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Winter Solstice Brings Jupiter, Saturn Closer Together In Great Conjunction

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BISHOP MUSEUM OF SCIENCE AND NATURE
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Technically, the two largest planets in our solar system will still be hundreds of millions of miles apart. But Dec. 21, from our vantage point on earth, they'll look like they're nearly touching.

With the Winter Solstice on Monday comes what astronomers are calling the Great Conjunction.

That night, which is, coincidentally, the longest night of the year, Jupiter and Saturn will be the closest they’ve been to each other in 400 years or so.

And as if that weren’t amazing enough, WJCT New’s resident SkyGuy, Tom Webber, said you won’t need any special equipment to see this rare celestial event.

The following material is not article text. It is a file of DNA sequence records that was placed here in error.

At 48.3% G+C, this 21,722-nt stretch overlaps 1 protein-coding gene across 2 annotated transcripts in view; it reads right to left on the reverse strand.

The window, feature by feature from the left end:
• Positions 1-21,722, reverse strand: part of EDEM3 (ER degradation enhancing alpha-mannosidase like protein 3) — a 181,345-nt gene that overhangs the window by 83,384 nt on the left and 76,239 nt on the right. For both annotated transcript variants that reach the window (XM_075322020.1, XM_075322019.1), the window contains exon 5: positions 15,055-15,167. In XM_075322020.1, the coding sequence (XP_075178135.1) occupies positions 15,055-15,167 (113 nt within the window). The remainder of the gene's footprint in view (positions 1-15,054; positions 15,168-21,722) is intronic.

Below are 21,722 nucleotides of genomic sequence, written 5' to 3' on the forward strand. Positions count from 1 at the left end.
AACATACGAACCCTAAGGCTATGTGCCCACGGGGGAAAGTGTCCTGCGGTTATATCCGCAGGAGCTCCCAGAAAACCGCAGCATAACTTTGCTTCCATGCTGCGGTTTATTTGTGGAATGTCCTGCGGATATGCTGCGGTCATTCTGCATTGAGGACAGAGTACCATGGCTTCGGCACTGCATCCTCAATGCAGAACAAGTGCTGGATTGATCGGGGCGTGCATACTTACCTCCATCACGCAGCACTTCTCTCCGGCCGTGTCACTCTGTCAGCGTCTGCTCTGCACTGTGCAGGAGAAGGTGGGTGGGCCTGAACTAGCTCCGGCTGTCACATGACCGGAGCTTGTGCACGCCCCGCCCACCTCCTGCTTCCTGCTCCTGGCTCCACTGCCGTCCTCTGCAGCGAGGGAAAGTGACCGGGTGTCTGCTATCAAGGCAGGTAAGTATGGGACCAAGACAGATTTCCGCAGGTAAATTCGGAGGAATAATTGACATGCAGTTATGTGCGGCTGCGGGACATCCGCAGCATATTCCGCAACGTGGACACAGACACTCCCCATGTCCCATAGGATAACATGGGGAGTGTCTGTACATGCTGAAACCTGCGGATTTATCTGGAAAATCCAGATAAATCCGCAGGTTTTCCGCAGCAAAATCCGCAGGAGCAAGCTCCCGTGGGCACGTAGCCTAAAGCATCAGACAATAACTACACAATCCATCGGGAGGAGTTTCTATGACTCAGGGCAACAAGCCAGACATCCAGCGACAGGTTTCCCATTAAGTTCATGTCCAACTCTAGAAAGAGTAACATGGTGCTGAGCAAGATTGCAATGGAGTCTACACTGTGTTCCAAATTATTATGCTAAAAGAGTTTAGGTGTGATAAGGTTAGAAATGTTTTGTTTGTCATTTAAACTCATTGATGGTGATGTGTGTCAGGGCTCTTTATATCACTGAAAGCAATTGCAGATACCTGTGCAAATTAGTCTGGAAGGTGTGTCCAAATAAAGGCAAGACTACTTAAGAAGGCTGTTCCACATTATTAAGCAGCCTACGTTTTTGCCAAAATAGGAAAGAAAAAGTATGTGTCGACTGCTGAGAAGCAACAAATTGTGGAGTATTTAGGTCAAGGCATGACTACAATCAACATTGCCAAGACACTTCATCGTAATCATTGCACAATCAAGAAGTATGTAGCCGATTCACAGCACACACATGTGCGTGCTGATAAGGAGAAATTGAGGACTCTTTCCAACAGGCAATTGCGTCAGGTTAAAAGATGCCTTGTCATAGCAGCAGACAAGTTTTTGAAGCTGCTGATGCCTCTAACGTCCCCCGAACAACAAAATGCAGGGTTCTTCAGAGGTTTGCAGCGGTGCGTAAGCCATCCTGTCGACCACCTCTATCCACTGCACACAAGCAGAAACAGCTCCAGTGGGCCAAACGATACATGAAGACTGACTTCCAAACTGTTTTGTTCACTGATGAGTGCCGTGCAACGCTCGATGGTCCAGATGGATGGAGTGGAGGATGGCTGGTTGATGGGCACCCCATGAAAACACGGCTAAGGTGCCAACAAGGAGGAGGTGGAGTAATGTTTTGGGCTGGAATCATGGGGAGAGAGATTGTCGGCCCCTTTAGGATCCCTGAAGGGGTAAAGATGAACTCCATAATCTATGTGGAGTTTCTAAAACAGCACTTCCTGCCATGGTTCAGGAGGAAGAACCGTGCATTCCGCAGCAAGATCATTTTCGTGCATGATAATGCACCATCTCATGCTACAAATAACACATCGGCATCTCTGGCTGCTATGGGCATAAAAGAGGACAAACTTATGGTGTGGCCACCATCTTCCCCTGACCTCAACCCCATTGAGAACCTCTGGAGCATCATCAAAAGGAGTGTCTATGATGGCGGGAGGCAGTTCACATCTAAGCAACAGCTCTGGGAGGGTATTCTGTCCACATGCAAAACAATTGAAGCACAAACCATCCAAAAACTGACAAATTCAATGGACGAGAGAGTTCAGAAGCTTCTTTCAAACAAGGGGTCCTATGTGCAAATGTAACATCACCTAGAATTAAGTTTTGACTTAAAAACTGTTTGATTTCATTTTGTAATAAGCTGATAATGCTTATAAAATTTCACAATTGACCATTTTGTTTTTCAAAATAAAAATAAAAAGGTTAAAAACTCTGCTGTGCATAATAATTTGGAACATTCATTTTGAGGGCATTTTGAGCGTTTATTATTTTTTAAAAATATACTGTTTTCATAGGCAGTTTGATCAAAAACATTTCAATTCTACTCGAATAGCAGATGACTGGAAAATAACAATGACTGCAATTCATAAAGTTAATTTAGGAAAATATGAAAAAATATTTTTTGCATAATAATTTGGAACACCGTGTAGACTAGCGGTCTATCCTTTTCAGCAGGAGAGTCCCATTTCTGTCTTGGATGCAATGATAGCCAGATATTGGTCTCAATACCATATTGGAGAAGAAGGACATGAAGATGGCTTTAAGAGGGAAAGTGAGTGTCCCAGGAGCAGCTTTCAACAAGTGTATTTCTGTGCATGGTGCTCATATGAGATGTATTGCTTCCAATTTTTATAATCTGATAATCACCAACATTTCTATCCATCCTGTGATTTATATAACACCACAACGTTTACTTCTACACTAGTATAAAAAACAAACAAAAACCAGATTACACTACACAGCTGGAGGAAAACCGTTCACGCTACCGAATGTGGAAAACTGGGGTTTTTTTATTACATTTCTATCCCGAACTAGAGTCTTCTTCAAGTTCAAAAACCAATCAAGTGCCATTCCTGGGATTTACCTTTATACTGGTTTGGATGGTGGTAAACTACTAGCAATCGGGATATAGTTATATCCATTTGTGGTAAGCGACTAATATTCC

“Use your eyes. Go outside. The planets, Jupiter and Saturn are very, very bright. You'll have no trouble seeing the conjunction happening. In fact, every night now you can see them coming just a little bit closer and closer together every night.”

If you’ve got a pair of binoculars you might be able to see one or two of Saturn’s many moons, according to Webber.

And if you’ve got a telescope - well, Monday’s Great Conjunction will  be the first time ever that both planets can be seen in the same field of view.

But that’s only if the weather cooperates.

Skies are expected to be clear Friday night and partly cloudy Saturday, Sunday and Monday nights.

A constantly updated forecast is available on WJCT News' weather page.

Contact reporter Cyd Hoskinson at choskinson@wjct.org, 904-358-6351 and on Twitter at @cydwjctnews.